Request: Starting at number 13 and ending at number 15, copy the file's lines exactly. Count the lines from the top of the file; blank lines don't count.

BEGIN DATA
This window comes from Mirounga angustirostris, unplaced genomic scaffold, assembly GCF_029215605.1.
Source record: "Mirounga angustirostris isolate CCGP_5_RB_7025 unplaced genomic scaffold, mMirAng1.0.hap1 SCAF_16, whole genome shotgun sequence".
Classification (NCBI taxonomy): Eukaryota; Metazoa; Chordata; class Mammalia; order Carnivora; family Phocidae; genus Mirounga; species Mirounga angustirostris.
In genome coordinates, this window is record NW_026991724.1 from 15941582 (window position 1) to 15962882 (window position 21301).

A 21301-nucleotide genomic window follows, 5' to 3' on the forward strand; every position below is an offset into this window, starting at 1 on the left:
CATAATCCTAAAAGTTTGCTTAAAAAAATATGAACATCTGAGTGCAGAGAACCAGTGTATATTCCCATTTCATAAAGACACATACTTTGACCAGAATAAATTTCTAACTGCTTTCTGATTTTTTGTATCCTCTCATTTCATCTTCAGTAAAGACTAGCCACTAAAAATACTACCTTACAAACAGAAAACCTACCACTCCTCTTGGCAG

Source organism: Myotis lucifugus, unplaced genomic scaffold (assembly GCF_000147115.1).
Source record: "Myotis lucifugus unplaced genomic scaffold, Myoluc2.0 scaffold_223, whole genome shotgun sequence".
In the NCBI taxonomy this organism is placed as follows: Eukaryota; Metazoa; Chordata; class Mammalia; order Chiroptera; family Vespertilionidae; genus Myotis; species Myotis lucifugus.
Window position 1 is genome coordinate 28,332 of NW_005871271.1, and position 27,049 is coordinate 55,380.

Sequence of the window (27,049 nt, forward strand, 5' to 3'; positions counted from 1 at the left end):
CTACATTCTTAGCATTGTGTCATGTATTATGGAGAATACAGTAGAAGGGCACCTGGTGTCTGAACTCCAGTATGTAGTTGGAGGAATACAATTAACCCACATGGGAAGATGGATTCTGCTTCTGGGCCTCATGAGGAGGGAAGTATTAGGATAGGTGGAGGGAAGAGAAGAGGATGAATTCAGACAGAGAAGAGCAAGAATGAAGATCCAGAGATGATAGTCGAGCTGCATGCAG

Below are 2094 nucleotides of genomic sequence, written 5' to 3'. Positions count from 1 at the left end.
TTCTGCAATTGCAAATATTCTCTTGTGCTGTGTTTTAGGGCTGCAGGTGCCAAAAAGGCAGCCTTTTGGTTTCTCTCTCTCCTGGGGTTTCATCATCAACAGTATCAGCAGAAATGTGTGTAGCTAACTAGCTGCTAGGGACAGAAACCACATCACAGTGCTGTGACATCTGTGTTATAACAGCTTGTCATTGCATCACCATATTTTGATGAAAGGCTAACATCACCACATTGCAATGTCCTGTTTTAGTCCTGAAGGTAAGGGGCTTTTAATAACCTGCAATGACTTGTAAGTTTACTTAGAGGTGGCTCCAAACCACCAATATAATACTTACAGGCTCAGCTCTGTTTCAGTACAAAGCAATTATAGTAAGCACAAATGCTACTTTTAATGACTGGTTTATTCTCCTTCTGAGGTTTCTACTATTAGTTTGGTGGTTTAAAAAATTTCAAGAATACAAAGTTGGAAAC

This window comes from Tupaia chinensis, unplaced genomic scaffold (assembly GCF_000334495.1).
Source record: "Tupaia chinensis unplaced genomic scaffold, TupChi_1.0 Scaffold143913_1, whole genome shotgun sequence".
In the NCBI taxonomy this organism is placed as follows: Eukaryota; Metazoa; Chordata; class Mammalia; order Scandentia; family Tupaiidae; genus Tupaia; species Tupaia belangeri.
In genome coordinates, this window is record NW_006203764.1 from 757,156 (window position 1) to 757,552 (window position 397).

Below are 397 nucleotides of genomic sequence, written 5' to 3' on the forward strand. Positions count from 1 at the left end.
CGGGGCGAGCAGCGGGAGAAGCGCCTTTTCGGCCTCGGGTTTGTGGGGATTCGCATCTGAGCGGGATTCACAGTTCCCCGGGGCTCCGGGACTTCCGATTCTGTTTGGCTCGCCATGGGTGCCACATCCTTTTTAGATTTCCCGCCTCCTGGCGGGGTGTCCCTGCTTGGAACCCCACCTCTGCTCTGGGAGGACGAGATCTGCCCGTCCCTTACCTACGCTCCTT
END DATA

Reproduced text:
Below are 2094 nucleotides of genomic sequence, written 5' to 3'. Positions count from 1 at the left end.
TTCTGCAATTGCAAATATTCTCTTGTGCTGTGTTTTAGGGCTGCAGGTGCCAAAAAGGCAGCCTTTTGGTTTCTCTCTCTCCTGGGGTTTCATCATCAACAGTATCAGCAGAAATGTGTGTAGCTAACTAGCTGCTAGGGACAGAAACCACATCACAGTGCTGTGACATCTGTGTTATAACAGCTTGTCATTGCATCACCATATTTTGATGAAAGGCTAACATCACCACATTGCAATGTCCTGTTTTAGTCCTGAAGGTAAGGGGCTTTTAATAACCTGCAATGACTTGTAAGTTTACTTAGAGGTGGCTCCAAACCACCAATATAATACTTACAGGCTCAGCTCTGTTTCAGTACAAAGCAATTATAGTAAGCACAAATGCTACTTTTAATGACTGGTTTATTCTCCTTCTGAGGTTTCTACTATTAGTTTGGTGGTTTAAAAAATTTCAAGAATACAAAGTTGGAAAC

This window comes from Tupaia chinensis, unplaced genomic scaffold (assembly GCF_000334495.1).